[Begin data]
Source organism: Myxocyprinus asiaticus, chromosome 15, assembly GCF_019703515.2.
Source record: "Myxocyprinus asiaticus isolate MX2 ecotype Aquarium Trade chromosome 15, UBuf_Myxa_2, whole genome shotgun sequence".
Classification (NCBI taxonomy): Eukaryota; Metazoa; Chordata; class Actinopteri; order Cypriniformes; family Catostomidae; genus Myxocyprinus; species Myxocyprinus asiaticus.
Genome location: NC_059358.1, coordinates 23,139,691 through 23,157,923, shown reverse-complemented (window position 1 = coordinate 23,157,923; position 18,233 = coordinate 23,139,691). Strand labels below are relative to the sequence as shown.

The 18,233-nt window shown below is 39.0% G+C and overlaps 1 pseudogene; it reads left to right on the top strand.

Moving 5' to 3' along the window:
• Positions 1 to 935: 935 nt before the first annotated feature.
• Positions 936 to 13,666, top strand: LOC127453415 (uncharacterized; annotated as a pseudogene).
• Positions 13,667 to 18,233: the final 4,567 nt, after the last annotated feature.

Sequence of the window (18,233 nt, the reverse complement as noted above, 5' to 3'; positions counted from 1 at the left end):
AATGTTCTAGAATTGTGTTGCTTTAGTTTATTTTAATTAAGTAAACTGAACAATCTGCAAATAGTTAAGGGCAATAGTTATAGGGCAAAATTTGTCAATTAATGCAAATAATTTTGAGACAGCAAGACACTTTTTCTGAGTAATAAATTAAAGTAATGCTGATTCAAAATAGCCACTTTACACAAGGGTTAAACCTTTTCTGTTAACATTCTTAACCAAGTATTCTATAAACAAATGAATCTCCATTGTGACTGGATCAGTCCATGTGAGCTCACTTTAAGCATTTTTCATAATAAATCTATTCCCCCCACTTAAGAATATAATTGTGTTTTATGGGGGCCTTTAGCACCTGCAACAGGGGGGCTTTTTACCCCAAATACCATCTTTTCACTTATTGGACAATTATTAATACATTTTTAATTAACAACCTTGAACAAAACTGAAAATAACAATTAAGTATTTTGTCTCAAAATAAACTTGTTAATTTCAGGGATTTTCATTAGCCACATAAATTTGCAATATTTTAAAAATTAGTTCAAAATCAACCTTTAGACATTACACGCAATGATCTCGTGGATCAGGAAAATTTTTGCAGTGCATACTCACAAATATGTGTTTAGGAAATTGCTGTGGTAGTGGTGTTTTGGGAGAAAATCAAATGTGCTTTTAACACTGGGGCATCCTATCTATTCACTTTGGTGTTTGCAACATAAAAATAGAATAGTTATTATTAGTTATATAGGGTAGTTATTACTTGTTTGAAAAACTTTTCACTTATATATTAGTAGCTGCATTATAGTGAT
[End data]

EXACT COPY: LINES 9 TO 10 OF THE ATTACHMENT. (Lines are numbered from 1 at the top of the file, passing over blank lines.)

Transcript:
• Positions 13,667 to 18,233: the final 4,567 nt, after the last annotated feature.

Sequence of the window (18,233 nt, the reverse complement as noted above, 5' to 3'; positions counted from 1 at the left end):